The Petersham stands between what remains of Richmond Hill’s Common and Petersham Common. These were originally contiguous and grazing animals would stray across the manor boundaries. So in 1639, a strip of land on the Richmond side of the boundary was granted to one Francis Barnard on condition that he made and maintained ‘a sufficient fence… with a gate and stile’ between the two commons.This strip of land was later split into three sections. At the top end the villa called ‘The Wick’ replaced the Bull’s Head tavern in 1775.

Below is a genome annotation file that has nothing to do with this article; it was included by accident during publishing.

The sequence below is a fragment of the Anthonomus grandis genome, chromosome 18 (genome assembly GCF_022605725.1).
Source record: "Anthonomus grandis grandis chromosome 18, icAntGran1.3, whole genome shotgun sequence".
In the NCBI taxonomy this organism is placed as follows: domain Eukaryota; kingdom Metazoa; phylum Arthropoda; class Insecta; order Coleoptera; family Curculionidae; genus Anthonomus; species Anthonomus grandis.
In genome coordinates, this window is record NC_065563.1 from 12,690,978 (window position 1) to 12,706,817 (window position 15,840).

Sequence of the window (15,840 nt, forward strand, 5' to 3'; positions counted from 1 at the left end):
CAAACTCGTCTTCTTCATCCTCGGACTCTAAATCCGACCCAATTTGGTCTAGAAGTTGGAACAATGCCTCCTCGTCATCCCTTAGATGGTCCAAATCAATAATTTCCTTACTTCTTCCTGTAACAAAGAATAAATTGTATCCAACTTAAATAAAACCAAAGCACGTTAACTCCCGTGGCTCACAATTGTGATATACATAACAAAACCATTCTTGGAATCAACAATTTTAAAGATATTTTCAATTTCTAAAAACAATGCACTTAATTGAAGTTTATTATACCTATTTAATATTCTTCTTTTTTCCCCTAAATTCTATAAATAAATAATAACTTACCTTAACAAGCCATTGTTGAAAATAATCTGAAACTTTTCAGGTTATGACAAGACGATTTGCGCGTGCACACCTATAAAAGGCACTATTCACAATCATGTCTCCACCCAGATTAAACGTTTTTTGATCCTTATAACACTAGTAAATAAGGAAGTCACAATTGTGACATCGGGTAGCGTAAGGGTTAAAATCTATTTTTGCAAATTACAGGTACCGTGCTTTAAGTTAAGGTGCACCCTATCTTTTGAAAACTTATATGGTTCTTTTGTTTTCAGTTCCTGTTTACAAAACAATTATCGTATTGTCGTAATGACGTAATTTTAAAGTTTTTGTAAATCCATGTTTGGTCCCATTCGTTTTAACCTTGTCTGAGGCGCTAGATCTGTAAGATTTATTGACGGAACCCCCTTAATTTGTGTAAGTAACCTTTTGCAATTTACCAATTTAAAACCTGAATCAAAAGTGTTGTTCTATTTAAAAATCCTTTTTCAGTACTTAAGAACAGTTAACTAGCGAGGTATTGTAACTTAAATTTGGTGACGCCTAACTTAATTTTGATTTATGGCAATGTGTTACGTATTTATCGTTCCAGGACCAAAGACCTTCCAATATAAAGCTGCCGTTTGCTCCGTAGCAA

At the bottom end were stables (now the Rose of York pub). In the centre a cottage, first built about 1650, was rebuilt as a substantial house in the 1770’s. It got the name of Nightingale Cottage from the nightingales on Richmond Hill; famous for their singing (Wordsworth wrote a sonnet about them). Nightingale Lane, originally a straight path down the hillside, acquired its present alignment in 1810 when the Richmond Vestry leased the lower part of the Hill Common to the then owner of Nightingale Cottage to extend his garden. This leased land, which cannot be built on, is now the hotel car park.
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